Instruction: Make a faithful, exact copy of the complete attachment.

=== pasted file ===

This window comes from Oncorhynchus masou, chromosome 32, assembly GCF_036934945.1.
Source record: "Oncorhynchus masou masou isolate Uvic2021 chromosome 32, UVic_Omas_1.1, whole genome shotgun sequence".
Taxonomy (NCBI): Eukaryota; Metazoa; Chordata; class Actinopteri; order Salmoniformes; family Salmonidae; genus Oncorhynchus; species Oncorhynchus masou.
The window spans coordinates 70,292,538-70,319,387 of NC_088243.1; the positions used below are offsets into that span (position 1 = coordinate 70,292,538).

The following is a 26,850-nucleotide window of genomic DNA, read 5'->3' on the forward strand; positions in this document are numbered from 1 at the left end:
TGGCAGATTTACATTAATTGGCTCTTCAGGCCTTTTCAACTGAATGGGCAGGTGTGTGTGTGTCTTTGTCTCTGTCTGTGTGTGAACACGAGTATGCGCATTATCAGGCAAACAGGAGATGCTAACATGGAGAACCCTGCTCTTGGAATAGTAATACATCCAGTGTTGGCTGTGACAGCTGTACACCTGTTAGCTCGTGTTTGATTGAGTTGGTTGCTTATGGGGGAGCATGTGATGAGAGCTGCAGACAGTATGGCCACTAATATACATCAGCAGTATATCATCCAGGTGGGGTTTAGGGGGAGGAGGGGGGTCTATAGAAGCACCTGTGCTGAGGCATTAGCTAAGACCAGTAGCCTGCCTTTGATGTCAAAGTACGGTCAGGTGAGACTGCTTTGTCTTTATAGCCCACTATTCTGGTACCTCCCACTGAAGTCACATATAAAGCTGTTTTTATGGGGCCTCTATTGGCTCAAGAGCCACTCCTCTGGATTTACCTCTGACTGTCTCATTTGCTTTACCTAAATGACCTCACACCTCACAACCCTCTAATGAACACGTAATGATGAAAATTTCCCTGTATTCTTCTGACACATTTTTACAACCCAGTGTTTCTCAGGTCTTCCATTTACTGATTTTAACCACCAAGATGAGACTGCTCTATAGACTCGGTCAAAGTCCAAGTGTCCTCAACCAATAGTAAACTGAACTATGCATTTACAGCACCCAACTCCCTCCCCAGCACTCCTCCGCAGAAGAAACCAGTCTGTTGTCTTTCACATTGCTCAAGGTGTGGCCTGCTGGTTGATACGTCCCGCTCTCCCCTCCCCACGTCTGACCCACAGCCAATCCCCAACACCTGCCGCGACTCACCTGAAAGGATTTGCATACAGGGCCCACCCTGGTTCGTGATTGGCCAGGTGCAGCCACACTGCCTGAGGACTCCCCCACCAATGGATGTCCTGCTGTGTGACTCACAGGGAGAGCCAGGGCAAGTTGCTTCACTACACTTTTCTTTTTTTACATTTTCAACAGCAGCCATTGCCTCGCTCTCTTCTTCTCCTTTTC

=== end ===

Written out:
This window comes from Oncorhynchus masou, chromosome 32, assembly GCF_036934945.1.
Source record: "Oncorhynchus masou masou isolate Uvic2021 chromosome 32, UVic_Omas_1.1, whole genome shotgun sequence".
Taxonomy (NCBI): Eukaryota; Metazoa; Chordata; class Actinopteri; order Salmoniformes; family Salmonidae; genus Oncorhynchus; species Oncorhynchus masou.
The window spans coordinates 70,292,538-70,319,387 of NC_088243.1; the positions used below are offsets into that span (position 1 = coordinate 70,292,538).

The following is a 26,850-nucleotide window of genomic DNA, read 5'->3' on the forward strand; positions in this document are numbered from 1 at the left end:
TGGCAGATTTACATTAATTGGCTCTTCAGGCCTTTTCAACTGAATGGGCAGGTGTGTGTGTGTCTTTGTCTCTGTCTGTGTGTGAACACGAGTATGCGCATTATCAGGCAAACAGGAGATGCTAACATGGAGAACCCTGCTCTTGGAATAGTAATACATCCAGTGTTGGCTGTGACAGCTGTACACCTGTTAGCTCGTGTTTGATTGAGTTGGTTGCTTATGGGGGAGCATGTGATGAGAGCTGCAGACAGTATGGCCACTAATATACATCAGCAGTATATCATCCAGGTGGGGTTTAGGGGGAGGAGGGGGGTCTATAGAAGCACCTGTGCTGAGGCATTAGCTAAGACCAGTAGCCTGCCTTTGATGTCAAAGTACGGTCAGGTGAGACTGCTTTGTCTTTATAGCCCACTATTCTGGTACCTCCCACTGAAGTCACATATAAAGCTGTTTTTATGGGGCCTCTATTGGCTCAAGAGCCACTCCTCTGGATTTACCTCTGACTGTCTCATTTGCTTTACCTAAATGACCTCACACCTCACAACCCTCTAATGAACACGTAATGATGAAAATTTCCCTGTATTCTTCTGACACATTTTTACAACCCAGTGTTTCTCAGGTCTTCCATTTACTGATTTTAACCACCAAGATGAGACTGCTCTATAGACTCGGTCAAAGTCCAAGTGTCCTCAACCAATAGTAAACTGAACTATGCATTTACAGCACCCAACTCCCTCCCCAGCACTCCTCCGCAGAAGAAACCAGTCTGTTGTCTTTCACATTGCTCAAGGTGTGGCCTGCTGGTTGATACGTCCCGCTCTCCCCTCCCCACGTCTGACCCACAGCCAATCCCCAACACCTGCCGCGACTCACCTGAAAGGATTTGCATACAGGGCCCACCCTGGTTCGTGATTGGCCAGGTGCAGCCACACTGCCTGAGGACTCCCCCACCAATGGATGTCCTGCTGTGTGACTCACAGGGAGAGCCAGGGCAAGTTGCTTCACTACACTTTTCTTTTTTTACATTTTCAACAGCAGCCATTGCCTCGCTCTCTTCTTCTCCTTTTC